The latest concept from the Jorge Guzman Hospitality Group is a tribute to the spirit of Mexico—just with a New York City vibe.
On Eighth Avenue in the Chelsea neighborhood of Manhattan, one wall stands out among the many gray skyscrapers and brick facades that are part of the landscape in this section of New York City. Temerario, Chelsea’s newest Mexican restaurant and the fifth concept from the Jorge Guzman Hospitality Group, stands out among the other buildings with its bright, street art–inspired mural painted on its exterior.
Temerario literally means reckless, but the term is used in Mexico to refer to a sense of adventure. That adventurous spirit has been a source of inspiration for Jorge Guzman, creative director for Temerario and CEO of his eponymous hospitality group.
The inspiration for Temerario came to Guzman after a trip to Mexico City with Chef Mario Hernandez, where they found “all kinds of cooking.”
From small taquerias to fine dining, the city proved to be a haven for adventurous eating. “I thought it would be a great [culture] to bring to Chelsea,” Guzman explains. “I wanted to add some street art to this neighborhood and incorporate Mexican street food.”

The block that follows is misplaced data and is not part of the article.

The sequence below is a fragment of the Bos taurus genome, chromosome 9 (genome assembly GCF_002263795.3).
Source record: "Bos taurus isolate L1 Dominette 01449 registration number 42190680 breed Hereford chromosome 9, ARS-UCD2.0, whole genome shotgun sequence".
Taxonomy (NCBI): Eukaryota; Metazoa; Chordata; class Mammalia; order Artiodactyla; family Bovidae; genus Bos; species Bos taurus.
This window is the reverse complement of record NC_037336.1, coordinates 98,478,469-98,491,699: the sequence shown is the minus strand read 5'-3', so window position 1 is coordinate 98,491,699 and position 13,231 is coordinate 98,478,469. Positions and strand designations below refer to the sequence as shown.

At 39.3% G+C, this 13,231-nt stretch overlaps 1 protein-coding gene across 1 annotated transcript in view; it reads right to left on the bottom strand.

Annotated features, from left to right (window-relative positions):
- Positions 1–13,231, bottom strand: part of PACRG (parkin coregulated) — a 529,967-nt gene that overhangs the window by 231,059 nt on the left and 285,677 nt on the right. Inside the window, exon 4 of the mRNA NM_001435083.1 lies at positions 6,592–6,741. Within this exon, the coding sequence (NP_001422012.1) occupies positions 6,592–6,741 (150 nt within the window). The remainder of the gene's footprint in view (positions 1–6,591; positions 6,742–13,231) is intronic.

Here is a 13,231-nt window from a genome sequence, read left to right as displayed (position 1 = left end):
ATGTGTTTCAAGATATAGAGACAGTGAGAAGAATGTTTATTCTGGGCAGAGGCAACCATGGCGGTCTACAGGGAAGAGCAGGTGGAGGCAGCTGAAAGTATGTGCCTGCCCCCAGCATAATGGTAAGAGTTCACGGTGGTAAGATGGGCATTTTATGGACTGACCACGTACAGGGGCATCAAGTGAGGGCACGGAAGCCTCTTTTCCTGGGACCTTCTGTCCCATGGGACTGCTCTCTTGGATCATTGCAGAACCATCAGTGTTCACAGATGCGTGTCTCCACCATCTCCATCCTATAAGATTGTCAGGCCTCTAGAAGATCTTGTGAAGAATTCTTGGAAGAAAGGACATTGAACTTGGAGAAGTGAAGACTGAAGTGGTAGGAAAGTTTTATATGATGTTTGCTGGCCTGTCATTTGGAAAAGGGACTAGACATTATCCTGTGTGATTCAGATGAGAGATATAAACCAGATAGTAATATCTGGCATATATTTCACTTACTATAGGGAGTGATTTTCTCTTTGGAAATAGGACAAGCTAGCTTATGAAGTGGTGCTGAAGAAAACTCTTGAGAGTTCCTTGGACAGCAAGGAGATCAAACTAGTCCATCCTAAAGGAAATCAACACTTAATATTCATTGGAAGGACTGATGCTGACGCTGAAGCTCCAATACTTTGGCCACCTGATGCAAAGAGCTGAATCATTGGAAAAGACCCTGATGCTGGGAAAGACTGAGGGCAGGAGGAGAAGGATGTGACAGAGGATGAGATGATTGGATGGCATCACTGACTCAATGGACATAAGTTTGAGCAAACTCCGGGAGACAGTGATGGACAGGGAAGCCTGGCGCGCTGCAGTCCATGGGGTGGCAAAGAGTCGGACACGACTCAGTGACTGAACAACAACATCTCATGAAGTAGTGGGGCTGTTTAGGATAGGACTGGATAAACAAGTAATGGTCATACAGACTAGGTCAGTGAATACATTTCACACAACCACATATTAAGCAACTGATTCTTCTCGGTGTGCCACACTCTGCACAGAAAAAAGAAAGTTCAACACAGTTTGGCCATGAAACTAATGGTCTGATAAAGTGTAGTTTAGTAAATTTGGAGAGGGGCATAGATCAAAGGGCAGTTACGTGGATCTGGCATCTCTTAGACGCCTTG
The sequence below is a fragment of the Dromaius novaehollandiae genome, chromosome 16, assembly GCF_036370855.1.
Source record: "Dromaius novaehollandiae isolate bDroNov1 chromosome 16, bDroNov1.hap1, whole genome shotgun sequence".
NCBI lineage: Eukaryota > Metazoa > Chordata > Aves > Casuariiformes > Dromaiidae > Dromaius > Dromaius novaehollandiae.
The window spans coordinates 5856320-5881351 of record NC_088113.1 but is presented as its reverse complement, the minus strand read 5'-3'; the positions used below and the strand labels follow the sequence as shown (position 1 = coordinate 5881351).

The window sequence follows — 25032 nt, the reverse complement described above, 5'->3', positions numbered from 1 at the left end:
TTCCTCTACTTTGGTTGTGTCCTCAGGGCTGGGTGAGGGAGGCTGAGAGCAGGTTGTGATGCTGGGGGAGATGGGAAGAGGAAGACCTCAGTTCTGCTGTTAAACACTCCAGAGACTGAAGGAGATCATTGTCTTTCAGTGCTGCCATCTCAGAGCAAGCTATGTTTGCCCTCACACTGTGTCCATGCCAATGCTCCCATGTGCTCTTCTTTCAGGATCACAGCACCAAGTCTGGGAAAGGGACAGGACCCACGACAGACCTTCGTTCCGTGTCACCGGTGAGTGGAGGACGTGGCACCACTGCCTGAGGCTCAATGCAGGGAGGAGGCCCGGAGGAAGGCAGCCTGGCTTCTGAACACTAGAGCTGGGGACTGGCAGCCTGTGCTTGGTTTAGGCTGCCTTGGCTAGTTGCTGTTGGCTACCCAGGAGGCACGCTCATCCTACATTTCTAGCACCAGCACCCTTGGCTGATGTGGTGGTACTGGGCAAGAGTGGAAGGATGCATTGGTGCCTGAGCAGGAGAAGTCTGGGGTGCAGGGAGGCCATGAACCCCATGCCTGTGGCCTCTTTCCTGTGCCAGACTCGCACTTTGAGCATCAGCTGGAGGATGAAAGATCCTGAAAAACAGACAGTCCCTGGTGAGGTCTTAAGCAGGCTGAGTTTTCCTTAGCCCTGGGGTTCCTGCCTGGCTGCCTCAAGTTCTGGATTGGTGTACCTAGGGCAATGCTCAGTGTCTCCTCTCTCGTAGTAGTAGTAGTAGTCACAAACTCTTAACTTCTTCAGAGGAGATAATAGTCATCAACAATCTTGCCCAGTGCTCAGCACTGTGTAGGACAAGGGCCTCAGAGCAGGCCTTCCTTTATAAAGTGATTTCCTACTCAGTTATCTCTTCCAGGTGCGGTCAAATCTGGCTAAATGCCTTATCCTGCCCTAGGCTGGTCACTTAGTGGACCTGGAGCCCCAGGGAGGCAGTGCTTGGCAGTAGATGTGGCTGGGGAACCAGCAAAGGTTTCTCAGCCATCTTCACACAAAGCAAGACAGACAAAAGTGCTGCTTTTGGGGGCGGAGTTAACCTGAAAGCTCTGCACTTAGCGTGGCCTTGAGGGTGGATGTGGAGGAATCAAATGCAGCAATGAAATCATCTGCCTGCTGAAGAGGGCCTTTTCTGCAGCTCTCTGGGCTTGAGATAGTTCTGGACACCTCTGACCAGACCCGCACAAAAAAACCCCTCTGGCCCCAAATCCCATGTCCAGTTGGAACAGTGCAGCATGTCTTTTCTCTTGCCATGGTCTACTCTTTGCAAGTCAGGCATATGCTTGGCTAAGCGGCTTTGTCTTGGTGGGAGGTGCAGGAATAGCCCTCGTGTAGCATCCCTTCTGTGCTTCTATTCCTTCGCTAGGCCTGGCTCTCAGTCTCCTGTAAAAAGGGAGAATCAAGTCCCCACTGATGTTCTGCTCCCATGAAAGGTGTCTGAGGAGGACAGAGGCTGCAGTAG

For Chef Hernandez, Temerario’s menu is an opportunity to showcase the flavors of his childhood and pay tribute to the street foods of Mexico. He grew up in Cuernavaca, an hour south of Mexico City.
“I’m trying to re-create the flavors that I remember and bring them to tables here in the U.S.,” he says. The menu features familiar dishes that American diners might recognize, as well as the bold Mexican flavors that are essential to the street food cuisine.
The Temerario Burger uses short ribs and comes on a black brioche bun, made with chili ash. The Chamoy Salad features a vinaigrette made with chamoy, or pickled fruit, which is a cornerstone of Mexican street food.
“We are trying to bring those flavors that people don’t usually experience in Mexican food,” he says, adding that guests have embraced the different flavors as well as the adventurous spirit of the menu and the festive dining experience. “It’s definitely not boring,” he laughs.
Street art is also part of the restaurant’s interior décor. Guzman commissioned Chilean street artist Dasic Fernandez to create art that matched the adventurous spirit of the food and drink.
“We wanted to do something that would make the restaurant stand out,” Guzman says, adding that the ambiance projects energy and Temerario has a very hip vibe, "which is what you want for a bar concept.”